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Day 85- Captain OM Watts

Andrew and Guy¬†are experiencing so many “once in a lifetime” experiences whilst undertaking this epic journey to row the Indian Ocean and undoubtedly uncovering aspects about themselves they never knew before the¬†19th April 2009.¬†¬†

But the two years plus of preparation work has also been a journey of discovery for them, for family, friends and supporters.

Guy and I were aware that my father was one of seven children¬†and that one of his elder brothers had “run away to sea”. Guy’s Great Uncle Captain Oswald M Watts died within a year of Guy’s birth and we knew a¬†limited amount about his life.

Guy and I with the help of my brother Peter undertook some research and after contacting the current compilers of Reeds Nautical Almanac a chapter of his¬†great uncle’s life began to unfold.

Captain OM Watts was one of the youngest Merchant Navy officers ever to hold a Master’s certificate, aged 23. He was the first editor of Reeds Nautical Almanac with the first edition being published on 1 January 1932 costing two shillings and six pence (12.5p). The early Almanac’s¬†provide all the¬†knowledge a navigator needs to pilot a vessel in the Home Trade Waters around the British Isles. Oswald continued to edit the Almanac until his retirement in 1981 and thereafter as a consultant until his death in 1985.

During the 1930’s he set up a chandlery off Piccadilly in London.¬†Oswald also¬†started a sea school where yachtsman could learn what they needed to know to serve in the Royal Naval Volunteer Reserve during the build up to the Second World War. In addition he¬†ran correspondence courses for people who could not attend these courses. He wrote books on the use of the Sextant and supervised the preparation of maps in conjunction with Stanfords.

It seems unlikely that this part of Guy’s family history would have been revealed in as much detail if Guy and Andrew had not embarked on their Indian Ocean rowing challenge.

Here’s to the Flying Ferkins and Captain OM Watts!

Nigel (Guy’s dad) out.

Click here to donate money for the fight against the spread of male cancers and support Orchid, the boys chosen charity.

To follow our progress please go to the official Woodvale Challenge site.

7 Responses to “Day 85- Captain OM Watts”

  1. Claire Says:

    Fascinating - it’s really amazing how links continue within families. Thank you Nigel for sharing that with us. Andrew and Guy really have no excuses!!

  2. Dione - Petit Says:

    Wonderful to hear such interesting family history - and great that so much detail has been discovered all in the name of the Indian Ocean Race!! Thanks Nigel.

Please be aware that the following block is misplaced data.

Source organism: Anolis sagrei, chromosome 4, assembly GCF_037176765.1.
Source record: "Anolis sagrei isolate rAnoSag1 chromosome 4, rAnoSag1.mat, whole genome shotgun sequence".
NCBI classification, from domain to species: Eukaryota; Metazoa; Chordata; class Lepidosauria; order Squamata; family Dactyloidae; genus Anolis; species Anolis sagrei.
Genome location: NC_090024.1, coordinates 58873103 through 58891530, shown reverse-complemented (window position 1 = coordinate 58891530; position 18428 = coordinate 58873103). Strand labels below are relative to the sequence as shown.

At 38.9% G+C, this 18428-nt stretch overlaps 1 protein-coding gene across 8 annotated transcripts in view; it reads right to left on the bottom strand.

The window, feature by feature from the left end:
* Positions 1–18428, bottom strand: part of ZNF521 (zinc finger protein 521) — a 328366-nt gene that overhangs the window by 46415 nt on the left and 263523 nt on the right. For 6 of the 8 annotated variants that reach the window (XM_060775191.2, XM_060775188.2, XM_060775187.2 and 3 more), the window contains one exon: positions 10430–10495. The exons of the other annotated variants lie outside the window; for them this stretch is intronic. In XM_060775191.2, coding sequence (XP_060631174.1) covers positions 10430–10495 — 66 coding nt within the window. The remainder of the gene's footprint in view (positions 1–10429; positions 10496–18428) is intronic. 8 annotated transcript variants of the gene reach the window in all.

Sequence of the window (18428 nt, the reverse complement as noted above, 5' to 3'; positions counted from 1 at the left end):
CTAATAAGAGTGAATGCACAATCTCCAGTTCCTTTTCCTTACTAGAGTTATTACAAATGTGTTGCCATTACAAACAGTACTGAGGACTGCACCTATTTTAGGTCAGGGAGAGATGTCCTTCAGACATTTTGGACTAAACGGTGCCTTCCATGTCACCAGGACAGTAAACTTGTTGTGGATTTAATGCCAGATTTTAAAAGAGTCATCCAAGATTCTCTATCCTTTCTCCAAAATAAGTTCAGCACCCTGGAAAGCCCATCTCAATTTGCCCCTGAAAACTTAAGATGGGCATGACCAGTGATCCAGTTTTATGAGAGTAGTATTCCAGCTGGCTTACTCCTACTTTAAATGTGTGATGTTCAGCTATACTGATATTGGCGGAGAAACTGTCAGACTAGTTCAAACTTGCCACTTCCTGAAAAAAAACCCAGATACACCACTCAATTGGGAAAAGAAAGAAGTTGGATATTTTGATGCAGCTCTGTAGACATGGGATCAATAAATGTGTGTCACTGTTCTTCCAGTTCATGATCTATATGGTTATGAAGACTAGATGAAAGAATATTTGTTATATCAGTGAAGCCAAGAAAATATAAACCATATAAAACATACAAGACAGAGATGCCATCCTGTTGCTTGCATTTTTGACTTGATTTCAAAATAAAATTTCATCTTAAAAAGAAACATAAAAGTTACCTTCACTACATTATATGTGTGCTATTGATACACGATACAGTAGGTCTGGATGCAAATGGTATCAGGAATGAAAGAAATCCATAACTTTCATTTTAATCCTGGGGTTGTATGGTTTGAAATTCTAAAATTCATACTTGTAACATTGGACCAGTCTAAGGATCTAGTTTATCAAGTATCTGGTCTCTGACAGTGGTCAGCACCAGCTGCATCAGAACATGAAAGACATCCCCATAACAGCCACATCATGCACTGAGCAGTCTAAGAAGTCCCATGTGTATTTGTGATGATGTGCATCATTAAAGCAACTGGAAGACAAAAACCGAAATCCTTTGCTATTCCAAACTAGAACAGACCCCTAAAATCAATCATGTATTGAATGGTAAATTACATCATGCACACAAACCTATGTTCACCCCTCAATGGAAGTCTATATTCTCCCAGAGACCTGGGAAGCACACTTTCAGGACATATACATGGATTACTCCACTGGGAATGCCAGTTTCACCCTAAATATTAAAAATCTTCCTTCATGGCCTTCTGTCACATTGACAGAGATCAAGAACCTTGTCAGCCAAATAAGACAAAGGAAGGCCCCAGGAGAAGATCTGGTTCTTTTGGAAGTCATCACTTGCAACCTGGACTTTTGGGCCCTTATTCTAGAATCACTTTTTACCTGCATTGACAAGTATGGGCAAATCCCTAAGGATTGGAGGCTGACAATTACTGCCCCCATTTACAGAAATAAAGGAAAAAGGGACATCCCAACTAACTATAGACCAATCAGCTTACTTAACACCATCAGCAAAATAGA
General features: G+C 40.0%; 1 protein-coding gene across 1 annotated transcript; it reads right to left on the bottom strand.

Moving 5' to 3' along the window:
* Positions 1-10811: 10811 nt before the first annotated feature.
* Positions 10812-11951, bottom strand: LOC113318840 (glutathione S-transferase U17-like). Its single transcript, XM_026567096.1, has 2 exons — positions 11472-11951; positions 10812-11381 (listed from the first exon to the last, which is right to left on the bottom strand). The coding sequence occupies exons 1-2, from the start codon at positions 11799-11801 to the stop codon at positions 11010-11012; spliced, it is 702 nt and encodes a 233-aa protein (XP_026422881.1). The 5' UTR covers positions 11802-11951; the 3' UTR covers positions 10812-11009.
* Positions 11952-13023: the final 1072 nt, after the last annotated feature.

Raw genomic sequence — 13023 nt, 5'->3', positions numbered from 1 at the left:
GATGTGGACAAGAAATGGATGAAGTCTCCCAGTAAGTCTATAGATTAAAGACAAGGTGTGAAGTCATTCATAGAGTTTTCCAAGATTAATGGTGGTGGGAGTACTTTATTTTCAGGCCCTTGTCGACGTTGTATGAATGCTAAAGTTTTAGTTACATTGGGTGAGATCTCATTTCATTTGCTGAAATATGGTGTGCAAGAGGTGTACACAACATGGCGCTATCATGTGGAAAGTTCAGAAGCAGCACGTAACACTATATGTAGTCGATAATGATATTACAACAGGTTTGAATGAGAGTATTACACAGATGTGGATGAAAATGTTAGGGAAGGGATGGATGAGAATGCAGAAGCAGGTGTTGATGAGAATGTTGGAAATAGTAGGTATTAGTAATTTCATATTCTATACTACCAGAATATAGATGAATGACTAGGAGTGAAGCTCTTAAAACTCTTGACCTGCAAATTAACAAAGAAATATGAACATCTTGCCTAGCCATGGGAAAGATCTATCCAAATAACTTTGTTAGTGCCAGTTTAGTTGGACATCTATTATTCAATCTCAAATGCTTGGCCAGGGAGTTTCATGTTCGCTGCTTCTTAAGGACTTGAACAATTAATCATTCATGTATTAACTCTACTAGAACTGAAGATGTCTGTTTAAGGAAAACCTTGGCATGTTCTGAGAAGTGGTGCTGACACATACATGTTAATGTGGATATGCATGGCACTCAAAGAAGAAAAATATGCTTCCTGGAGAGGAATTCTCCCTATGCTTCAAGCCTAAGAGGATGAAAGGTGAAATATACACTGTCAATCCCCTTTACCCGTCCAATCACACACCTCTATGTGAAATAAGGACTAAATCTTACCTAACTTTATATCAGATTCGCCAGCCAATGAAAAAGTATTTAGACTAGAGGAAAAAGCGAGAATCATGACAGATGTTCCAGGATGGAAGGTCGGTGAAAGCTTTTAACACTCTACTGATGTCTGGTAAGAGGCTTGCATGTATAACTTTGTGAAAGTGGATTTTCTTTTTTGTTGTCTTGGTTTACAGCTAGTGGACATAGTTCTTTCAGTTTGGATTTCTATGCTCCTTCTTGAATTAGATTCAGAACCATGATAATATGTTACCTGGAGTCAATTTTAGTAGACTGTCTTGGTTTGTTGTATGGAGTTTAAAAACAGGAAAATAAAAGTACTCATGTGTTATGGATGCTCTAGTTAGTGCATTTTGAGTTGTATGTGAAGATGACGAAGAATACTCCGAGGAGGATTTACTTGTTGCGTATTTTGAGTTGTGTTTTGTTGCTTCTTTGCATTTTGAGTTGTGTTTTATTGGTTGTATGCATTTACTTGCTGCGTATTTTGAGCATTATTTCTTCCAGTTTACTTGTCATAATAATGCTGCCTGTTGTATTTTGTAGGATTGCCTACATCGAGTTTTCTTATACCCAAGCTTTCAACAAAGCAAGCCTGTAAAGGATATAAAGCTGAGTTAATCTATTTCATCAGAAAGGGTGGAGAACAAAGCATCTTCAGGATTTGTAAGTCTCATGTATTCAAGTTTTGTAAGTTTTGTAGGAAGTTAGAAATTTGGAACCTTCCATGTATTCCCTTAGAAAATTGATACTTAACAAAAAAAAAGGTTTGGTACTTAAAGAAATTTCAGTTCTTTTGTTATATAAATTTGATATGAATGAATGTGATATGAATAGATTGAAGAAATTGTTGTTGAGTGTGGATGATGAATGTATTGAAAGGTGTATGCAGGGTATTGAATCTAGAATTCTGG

3. xtina Says:

    Every stroke is 10yds further
    Every wave is 10yds more
    Every breeze is 10yds nearer
    Every day is nearer shore

    Every second brings you closer
    Every minute on the foam
    Every time you travel forward
    Every yd is nearer home

    ( Steve G ~ thank you Steve!
    July 9th ~ keep going boys,all downhill now,you can do it)

  4. Tom W Says:

    Message from a top man who is in fact also my boss:

    From: Glyn Royles
    Sent: 15 July 2009 10:54
    To: Tom Watts
    Subject: Your Dad’s blog


    I’ve just read your Dad’s blog today about Captain OM Watts. I couldn’t believe that he was related to you. When I was selling Vuarnet sunglasses we had a special lens for yachtsmen called the Vuarnet Nautilux range of glasses. They were very well respected and it made it easy to sell them in the Hamble and along the Solent. However, my best customer was Captian OM Watts on Albemarle Street in Piccadilly. They used to race through the glasses and they were a very good friendly customer.

    What a small world. It made me smile just thinking about it. Happy Days.


  5. Patrick Says:

    Hi I just read your fantastic voyage for the first time. When I saw Captain Watts name that reminded me of my first job after school in 1965 when I worked for OM Watts at their Albemarle St address. He was always adressed by the staff as Captain. I never heard anyone call him oswald. Everey morning he arrived by taxi from his home ans us office boys had to meet him to carry his many bags up the three flights of stairs to the offic above the showroom which was above the Lyons Corner house cafe in Albemarle Street. I worked 12 months in the office with the Captain where he taught me office procedures and how to keep track of the hundreds of maill orders that arrived every week. After a year we were progressed down to the show room where Mr Ford and Miss Abby ruled the roost. Probably not the place for all my memories of the captain any way it must have rubbed off on me as I am still working at sea as an deck officer in the Australian merchant navy living in Perth Western Australia. I will be following your progress daily from now on. Good Luck.
    Patrick Second Officer Sat Diving ship Venturer Singapore.

  6. jenny croucher Says:

    It has taken me all this time to work out how to leave a comment! The school computer throws out “alien” sites, so it has been a battle!

    WELL DONE, both of you, it has been fascinating reading the blog - looking forward to seeing you when you return.

    Lots of love Kat’s Mummy and Daddy

  7. why not find out more Says:

    why not find out more…

    Team MSS - Andrew Delaney & Guy Watts Indian Ocean Rowing Race Blog 2009 » Blog Archive » Day 85- Captain OM Watts…

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